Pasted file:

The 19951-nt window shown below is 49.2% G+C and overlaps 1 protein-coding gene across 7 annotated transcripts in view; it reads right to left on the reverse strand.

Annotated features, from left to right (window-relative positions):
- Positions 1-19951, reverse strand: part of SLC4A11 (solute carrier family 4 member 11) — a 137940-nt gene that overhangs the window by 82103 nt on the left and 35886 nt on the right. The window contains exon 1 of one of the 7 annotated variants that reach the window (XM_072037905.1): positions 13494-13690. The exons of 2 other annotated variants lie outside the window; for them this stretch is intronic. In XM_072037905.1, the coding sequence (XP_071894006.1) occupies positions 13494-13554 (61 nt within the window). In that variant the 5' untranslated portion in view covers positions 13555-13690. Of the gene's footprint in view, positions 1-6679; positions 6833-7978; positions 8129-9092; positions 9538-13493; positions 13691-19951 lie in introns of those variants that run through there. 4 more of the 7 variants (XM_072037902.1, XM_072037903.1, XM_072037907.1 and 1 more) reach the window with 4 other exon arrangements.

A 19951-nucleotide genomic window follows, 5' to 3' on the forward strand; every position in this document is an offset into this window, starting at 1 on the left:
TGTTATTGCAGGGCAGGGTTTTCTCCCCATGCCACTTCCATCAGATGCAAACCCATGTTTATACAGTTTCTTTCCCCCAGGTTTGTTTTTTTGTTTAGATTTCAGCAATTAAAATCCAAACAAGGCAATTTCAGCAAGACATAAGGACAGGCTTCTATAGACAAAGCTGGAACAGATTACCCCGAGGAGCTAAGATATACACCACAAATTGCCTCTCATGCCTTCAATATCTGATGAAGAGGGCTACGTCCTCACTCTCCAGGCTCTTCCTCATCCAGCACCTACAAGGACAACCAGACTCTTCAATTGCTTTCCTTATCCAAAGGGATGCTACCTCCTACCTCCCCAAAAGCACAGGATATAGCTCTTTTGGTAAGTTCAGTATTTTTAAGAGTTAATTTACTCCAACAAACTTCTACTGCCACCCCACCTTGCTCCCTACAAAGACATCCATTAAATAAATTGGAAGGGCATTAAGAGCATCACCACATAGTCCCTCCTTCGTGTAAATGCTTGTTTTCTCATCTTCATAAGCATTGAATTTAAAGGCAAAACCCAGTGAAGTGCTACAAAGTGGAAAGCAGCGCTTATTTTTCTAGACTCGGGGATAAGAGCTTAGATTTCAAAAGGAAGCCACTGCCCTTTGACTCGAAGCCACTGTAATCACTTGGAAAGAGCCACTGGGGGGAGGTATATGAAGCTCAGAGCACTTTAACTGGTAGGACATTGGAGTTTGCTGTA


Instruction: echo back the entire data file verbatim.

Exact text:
The 19951-nt window shown below is 49.2% G+C and overlaps 1 protein-coding gene across 7 annotated transcripts in view; it reads right to left on the reverse strand.

Annotated features, from left to right (window-relative positions):
- Positions 1-19951, reverse strand: part of SLC4A11 (solute carrier family 4 member 11) — a 137940-nt gene that overhangs the window by 82103 nt on the left and 35886 nt on the right. The window contains exon 1 of one of the 7 annotated variants that reach the window (XM_072037905.1): positions 13494-13690. The exons of 2 other annotated variants lie outside the window; for them this stretch is intronic. In XM_072037905.1, the coding sequence (XP_071894006.1) occupies positions 13494-13554 (61 nt within the window). In that variant the 5' untranslated portion in view covers positions 13555-13690. Of the gene's footprint in view, positions 1-6679; positions 6833-7978; positions 8129-9092; positions 9538-13493; positions 13691-19951 lie in introns of those variants that run through there. 4 more of the 7 variants (XM_072037902.1, XM_072037903.1, XM_072037907.1 and 1 more) reach the window with 4 other exon arrangements.

A 19951-nucleotide genomic window follows, 5' to 3' on the forward strand; every position in this document is an offset into this window, starting at 1 on the left:
TGTTATTGCAGGGCAGGGTTTTCTCCCCATGCCACTTCCATCAGATGCAAACCCATGTTTATACAGTTTCTTTCCCCCAGGTTTGTTTTTTTGTTTAGATTTCAGCAATTAAAATCCAAACAAGGCAATTTCAGCAAGACATAAGGACAGGCTTCTATAGACAAAGCTGGAACAGATTACCCCGAGGAGCTAAGATATACACCACAAATTGCCTCTCATGCCTTCAATATCTGATGAAGAGGGCTACGTCCTCACTCTCCAGGCTCTTCCTCATCCAGCACCTACAAGGACAACCAGACTCTTCAATTGCTTTCCTTATCCAAAGGGATGCTACCTCCTACCTCCCCAAAAGCACAGGATATAGCTCTTTTGGTAAGTTCAGTATTTTTAAGAGTTAATTTACTCCAACAAACTTCTACTGCCACCCCACCTTGCTCCCTACAAAGACATCCATTAAATAAATTGGAAGGGCATTAAGAGCATCACCACATAGTCCCTCCTTCGTGTAAATGCTTGTTTTCTCATCTTCATAAGCATTGAATTTAAAGGCAAAACCCAGTGAAGTGCTACAAAGTGGAAAGCAGCGCTTATTTTTCTAGACTCGGGGATAAGAGCTTAGATTTCAAAAGGAAGCCACTGCCCTTTGACTCGAAGCCACTGTAATCACTTGGAAAGAGCCACTGGGGGGAGGTATATGAAGCTCAGAGCACTTTAACTGGTAGGACATTGGAGTTTGCTGTA